Mr. Corwin to Mr. Seward.

No. 33.]

Sir: Nothing has occurred here since the date of my last despatch which couku give any new information to our government as to the aim and ultimate designs of the French Emperor upon this part of the American continent. My own conclusions on the subject are founded upon facts, I dare say, better known at Washington than they are here. I need, therefore, only say now that recent ever ts in France and elsewhere on the continent of Europe all tend to render the conquest and subjugation of Mexico by French power quite impracticable. How much of carnage will be required to restore the supposed damaged prestige of the French arms remains to be seen. But this being accomplished, I confidently anticipate a treaty, good or bad, for this republic, by which all French questions with Mexico will be for the present adjusted.

The news from home, received here up to the 2d of September, give some faint hope that the battles about that time fought near Bull’s Run may be “the beginning of the end.” I wait with eager anxiety for the news by the next British packet, which must reach us in a day or two hence. Mexico, or rather the thinking men of Mexico, look upon our struggle with as deep and absorbing interest as that which they feel in regard to their own impending conflict. They seem to entertain a sad and profound conviction that our failure will be the doom of free government everywhere on the earth.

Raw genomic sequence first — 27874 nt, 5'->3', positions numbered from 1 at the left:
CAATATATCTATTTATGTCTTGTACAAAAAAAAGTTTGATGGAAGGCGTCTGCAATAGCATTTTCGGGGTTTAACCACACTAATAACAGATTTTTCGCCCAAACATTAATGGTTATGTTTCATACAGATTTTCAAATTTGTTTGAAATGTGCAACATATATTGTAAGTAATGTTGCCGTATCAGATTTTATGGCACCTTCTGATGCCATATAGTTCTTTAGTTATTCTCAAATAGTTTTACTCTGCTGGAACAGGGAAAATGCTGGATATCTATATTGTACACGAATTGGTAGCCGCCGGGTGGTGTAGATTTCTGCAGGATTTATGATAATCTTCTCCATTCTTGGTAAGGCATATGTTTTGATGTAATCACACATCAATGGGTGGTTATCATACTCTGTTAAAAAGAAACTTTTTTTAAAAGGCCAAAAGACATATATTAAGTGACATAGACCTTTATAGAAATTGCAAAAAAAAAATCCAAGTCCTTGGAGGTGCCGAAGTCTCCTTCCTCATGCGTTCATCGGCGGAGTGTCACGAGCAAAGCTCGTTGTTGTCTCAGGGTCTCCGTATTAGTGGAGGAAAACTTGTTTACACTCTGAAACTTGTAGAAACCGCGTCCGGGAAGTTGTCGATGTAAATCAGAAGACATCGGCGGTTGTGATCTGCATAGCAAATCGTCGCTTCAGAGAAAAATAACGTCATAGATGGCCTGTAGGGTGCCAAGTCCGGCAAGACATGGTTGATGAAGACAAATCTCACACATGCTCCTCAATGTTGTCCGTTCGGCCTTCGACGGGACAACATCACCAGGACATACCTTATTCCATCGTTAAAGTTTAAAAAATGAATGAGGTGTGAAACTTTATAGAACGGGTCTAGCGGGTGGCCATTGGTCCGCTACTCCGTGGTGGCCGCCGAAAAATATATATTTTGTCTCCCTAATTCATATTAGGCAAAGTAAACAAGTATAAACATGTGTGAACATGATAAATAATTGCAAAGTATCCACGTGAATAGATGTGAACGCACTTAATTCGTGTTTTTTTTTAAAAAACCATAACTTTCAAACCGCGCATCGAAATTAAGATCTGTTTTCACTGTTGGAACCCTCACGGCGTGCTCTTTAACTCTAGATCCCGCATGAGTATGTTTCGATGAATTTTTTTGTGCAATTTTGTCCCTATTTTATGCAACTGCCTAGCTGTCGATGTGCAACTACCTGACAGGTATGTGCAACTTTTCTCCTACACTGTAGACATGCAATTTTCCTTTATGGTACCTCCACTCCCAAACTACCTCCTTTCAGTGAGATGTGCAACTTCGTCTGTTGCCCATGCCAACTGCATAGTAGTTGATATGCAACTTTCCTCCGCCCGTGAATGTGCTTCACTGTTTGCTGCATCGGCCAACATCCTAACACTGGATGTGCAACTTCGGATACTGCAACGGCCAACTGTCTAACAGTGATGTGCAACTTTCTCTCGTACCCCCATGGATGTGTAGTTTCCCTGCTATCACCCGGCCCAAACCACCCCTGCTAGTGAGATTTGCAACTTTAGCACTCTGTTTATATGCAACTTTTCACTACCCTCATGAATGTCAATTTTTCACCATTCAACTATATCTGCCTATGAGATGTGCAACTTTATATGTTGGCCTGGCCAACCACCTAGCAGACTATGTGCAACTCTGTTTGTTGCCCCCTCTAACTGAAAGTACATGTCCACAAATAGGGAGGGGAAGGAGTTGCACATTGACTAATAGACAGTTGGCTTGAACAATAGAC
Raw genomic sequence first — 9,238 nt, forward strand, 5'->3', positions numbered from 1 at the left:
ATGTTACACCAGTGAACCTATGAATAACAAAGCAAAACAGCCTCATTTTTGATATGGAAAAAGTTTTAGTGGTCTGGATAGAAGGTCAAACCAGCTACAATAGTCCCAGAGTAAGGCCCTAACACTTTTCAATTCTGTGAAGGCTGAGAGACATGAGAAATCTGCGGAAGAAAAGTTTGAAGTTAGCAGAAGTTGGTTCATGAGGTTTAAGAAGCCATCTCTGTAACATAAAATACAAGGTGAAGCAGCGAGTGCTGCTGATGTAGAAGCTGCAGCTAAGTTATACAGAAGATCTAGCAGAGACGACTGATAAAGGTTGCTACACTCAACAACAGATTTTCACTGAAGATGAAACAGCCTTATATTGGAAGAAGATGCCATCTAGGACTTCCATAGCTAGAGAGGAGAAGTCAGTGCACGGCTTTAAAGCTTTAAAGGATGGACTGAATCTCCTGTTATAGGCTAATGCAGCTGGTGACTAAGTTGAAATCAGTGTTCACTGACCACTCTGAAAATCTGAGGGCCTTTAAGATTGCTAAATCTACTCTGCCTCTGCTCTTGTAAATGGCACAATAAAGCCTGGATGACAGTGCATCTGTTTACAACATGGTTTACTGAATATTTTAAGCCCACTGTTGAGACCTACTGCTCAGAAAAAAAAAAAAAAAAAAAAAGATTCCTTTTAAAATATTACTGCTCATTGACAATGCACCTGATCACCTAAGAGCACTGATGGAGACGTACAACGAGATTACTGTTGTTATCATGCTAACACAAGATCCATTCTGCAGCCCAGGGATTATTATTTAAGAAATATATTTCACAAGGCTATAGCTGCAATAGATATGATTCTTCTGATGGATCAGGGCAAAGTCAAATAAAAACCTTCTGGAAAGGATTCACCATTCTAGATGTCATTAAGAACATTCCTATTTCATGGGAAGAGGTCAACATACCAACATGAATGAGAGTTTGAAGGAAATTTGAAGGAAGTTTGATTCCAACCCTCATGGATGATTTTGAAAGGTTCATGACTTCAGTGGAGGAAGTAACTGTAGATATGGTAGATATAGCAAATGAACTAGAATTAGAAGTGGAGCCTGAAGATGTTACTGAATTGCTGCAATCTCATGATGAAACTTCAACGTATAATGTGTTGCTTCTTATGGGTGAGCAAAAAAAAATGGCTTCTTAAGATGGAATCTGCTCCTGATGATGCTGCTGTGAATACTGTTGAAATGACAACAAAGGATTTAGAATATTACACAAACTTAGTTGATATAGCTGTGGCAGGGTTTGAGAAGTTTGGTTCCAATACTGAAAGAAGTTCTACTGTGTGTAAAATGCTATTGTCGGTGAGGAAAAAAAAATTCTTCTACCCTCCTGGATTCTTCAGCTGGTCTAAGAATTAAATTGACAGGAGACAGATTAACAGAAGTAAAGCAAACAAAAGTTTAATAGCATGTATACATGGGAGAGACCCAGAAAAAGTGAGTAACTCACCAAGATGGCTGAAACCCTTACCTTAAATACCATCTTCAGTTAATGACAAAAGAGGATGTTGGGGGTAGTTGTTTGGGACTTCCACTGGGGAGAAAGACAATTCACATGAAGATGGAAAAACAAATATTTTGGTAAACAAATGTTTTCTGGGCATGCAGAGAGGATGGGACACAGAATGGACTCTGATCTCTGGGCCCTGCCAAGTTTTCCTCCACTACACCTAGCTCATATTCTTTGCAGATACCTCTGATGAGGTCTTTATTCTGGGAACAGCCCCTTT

I am your obedient servant,

THOMAS CORWIN.

Hon. William H. Seward, Secretary of State of the United States, Washington, D. C.

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